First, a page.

The Tax Cuts and Jobs Act of 2017 (TCJA) has had an impact on nearly every U.S. person and industry, and the equine industry is no exception. Despite its overall shortcomings, the new law contains a number of provisions that can be utilized to your benefit and we have been working with numerous equine businesses to take best advantage of them. In this post, we introduce some provisions of the new tax law that have a direct impact on horse-related businesses.
Reduced corporate income tax rate
Horse-related businesses operating as “C” corporations now benefit from a reduced corporate income tax rate of 21%. LCCs that elected to be taxed as corporations also receive this rate. The TCJA has eliminated the corporate Alternative Minimum Tax.
20% deduction for pass-through entities
Pass-through entities, including sole proprietorships, partnerships, “S” corporations, and LCCs are now entitled to a 20% deduction on qualified business income, subject to phase-outs for taxpayers in “specified service trades or businesses” who earn over $157,500 (single) or $315,000 (married filing jointly). This includes members of any profession where the principal asset of their trade or business is their reputation or skill (except engineers and architects).
The new deduction is likely to encourage many people who work in the horse industry (including but not limited to veterinarians, trainers, laborers and farriers) to begin working independently if they are not doing so already.
Note that the new tax law also reduces the top income tax rate on owners of pass-through businesses from 39.6% to 37%.
Under 26 U.S. Code § 179 , businesses may deduct the full purchase price of “qualifying business equipment” (equipment used in the active conduct of trade or business) that was purchased or leased during the previous tax year. This is usually preferable to capitalizing and depreciating it. This code section was enacted to provide an incentive for businesses to grow and expand.
There are three limitations to the § 179 election:
For property placed in service as of January 1, 2018, the maximum deduction that you may elect to take in any single tax year is $1,000,000. 26 U.S. Code § 179(b)(1)
The deduction is limited to $2.5 million per year, at which point it phases out.
Your Section 179 deduction may not exceed your aggregate income from the active conduct of your trade or business for that year – any excess may be carried over. 26 U.S. Code § 179(b)(3)
Section 179 property now also includes to “qualified improvement property” placed in service – this includes building improvements, including roofs, HVAC, alarm systems, security systems, and fire protection systems, and excludes building enlargements, elevators, escalators, and improvements to a building’s internal structural framework.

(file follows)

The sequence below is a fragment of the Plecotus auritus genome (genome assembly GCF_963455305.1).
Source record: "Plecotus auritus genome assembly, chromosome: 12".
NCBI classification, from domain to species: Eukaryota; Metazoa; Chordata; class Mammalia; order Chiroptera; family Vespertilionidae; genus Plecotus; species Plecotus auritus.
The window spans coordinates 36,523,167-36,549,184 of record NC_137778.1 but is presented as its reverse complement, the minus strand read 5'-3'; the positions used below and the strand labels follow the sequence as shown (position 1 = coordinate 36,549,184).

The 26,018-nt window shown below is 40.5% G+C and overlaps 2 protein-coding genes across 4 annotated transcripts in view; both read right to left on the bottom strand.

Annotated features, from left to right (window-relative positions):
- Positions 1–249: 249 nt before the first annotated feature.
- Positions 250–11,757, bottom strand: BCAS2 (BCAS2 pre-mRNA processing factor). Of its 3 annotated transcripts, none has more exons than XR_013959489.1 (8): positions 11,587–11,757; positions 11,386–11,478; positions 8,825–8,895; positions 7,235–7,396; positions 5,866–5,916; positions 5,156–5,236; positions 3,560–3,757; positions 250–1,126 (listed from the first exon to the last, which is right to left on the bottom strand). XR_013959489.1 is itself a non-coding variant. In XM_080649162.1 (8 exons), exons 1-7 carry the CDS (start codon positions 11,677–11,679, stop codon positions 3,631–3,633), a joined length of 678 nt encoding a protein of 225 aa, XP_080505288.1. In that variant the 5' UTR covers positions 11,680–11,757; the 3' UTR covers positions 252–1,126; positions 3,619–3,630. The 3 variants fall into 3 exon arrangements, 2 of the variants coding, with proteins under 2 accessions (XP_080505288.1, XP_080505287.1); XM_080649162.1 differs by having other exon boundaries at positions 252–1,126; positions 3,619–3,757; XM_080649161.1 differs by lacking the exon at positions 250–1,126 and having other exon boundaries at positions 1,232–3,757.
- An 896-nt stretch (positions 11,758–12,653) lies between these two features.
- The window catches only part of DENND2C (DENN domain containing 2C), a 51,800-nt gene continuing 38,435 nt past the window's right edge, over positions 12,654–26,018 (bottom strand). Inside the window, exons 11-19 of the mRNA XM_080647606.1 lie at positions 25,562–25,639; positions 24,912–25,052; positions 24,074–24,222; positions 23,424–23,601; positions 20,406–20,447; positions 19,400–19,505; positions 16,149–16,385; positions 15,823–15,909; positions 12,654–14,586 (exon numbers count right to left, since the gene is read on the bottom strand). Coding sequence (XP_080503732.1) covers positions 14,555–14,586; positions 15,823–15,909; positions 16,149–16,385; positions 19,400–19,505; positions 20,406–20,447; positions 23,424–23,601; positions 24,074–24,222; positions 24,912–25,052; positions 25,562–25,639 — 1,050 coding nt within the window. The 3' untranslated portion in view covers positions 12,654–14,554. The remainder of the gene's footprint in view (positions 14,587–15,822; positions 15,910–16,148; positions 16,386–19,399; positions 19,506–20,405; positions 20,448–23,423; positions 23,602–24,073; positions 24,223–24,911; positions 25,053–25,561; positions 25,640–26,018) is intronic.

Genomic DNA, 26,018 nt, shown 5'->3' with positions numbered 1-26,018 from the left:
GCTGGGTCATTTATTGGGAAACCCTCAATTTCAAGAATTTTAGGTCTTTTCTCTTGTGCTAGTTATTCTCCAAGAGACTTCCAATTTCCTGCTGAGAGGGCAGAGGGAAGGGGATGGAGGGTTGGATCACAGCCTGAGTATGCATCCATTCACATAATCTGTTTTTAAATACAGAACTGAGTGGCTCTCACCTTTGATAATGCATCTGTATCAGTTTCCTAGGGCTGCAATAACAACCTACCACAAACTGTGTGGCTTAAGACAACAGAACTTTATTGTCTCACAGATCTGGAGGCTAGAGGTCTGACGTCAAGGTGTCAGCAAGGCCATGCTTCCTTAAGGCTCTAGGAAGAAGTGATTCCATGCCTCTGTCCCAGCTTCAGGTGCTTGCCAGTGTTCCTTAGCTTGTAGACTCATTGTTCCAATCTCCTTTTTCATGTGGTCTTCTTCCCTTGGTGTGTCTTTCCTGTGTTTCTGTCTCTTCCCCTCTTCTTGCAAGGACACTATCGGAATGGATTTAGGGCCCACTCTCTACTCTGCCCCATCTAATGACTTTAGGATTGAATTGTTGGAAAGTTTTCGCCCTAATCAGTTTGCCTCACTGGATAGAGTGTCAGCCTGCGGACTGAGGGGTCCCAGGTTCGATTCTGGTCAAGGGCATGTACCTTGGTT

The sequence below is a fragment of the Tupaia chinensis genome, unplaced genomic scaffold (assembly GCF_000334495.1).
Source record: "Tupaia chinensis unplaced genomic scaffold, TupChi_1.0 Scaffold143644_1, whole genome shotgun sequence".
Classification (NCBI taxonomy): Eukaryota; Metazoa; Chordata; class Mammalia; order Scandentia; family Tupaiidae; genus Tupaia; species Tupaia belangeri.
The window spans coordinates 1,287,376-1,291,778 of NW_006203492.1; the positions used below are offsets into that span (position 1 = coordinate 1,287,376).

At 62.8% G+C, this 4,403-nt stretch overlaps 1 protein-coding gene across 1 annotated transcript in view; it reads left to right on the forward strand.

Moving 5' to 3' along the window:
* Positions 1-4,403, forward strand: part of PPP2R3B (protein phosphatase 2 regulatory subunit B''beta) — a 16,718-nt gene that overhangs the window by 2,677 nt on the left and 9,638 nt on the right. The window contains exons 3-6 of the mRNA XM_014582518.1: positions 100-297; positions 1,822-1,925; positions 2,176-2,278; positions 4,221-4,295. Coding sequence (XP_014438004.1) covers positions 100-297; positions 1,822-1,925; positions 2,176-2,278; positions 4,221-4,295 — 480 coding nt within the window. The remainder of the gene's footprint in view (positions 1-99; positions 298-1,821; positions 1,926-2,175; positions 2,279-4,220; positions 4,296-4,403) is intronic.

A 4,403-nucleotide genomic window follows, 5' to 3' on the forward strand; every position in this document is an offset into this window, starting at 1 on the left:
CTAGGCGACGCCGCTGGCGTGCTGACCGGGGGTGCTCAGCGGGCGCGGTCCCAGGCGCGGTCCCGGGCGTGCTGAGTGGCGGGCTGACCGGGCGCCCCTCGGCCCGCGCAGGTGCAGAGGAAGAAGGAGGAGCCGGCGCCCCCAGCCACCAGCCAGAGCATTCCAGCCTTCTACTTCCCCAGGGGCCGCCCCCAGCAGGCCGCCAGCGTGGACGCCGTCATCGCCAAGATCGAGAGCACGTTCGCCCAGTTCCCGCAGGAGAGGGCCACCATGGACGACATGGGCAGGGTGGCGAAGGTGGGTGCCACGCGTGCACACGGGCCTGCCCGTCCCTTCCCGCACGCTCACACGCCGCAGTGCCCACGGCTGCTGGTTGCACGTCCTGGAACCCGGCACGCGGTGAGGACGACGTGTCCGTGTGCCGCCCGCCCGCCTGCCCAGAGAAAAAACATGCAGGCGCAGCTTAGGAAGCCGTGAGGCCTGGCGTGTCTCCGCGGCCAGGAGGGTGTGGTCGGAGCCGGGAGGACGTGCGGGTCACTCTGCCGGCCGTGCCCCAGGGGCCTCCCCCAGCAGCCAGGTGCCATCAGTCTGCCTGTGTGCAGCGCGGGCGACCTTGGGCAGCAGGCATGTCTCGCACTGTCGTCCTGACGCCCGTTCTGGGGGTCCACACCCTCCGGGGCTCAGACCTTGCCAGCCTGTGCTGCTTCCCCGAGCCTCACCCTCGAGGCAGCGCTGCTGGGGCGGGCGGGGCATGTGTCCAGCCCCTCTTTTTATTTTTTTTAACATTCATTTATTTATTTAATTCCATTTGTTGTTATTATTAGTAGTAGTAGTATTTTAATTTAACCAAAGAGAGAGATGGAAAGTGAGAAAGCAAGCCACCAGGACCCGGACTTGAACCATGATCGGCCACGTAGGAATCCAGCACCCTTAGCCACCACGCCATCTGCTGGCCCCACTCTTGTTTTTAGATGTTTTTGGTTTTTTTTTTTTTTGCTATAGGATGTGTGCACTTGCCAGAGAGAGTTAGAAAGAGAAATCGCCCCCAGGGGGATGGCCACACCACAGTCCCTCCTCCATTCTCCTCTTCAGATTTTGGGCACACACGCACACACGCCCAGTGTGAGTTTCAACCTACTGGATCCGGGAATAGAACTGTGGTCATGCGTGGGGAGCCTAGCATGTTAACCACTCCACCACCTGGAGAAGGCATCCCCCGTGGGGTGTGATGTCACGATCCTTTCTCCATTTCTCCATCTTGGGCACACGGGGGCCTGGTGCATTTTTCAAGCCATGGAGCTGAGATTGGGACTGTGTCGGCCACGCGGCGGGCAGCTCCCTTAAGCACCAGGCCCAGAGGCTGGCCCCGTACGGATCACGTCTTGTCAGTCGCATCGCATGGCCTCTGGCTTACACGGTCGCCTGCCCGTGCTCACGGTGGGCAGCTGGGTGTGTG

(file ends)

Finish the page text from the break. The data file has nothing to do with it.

Section 179 also allows a deduction of up to $25,000 of the cost of heavy-duty motor vehicles.
Revised 26 U.S. Code § 168(k) increases the bonus depreciation percentage from 50% to 100%. This means that horse-related businesses now get first year, full expensing on their equipment, farm machinery, race horses, yearlings, and breeding stock placed in service after September 27, 2017. Both new and used equipment (and horses) not yet placed in service now qualify under the new tax law.
Note that you must take the Section 179 deduction first, and may only apply the bonus depreciation allowance to any remaining basis amount.
The 100% bonus depreciation rate applies through December 31, 2022, after which it will decrease by 20% per year until it phases out to 0% by 2027.
Accelerated depreciation of the remaining balance
After full expensing under Section 179 and then 168(k), you are then permitted to depreciate the remaining balance of your business purchases under the Modified Accelerated Cost Recovery System (MACRS).
Your tangible property will be recovered over its specified “useful” life through annual deductions, using the double declining balance method – now 200% of the straight line depreciation rate (up from 150% before the new tax law was enacted). The useful life of farm machinery and equipment is now five years (it previously was seven years).
Individual tax provisions that may benefit you
On a personal level, you may also benefit from the following tax law changes:
Increase in the standard deduction . If your work with horses is best classified as a hobby, the increase in the standard deduction to $12,000 for individuals filers and $24,000 for joint filers may make up – at least in small part – for the loss of your itemize deductions.
Increase in the estate tax exemption . The TCJA doubles the estate tax exemption to $11 million through December 31, 2025, at which time it will revert to last years’ $5.5 million. This should provide tremendous relief for many owners of family businesses and farms.
In our next post, we will list the ordinary and necessary business expenses that horse-related businesses may deduct on their annual tax returns.
* The information contained in this blog should not be used as a substitute for a consultation with equine accountant and/or tax attorney.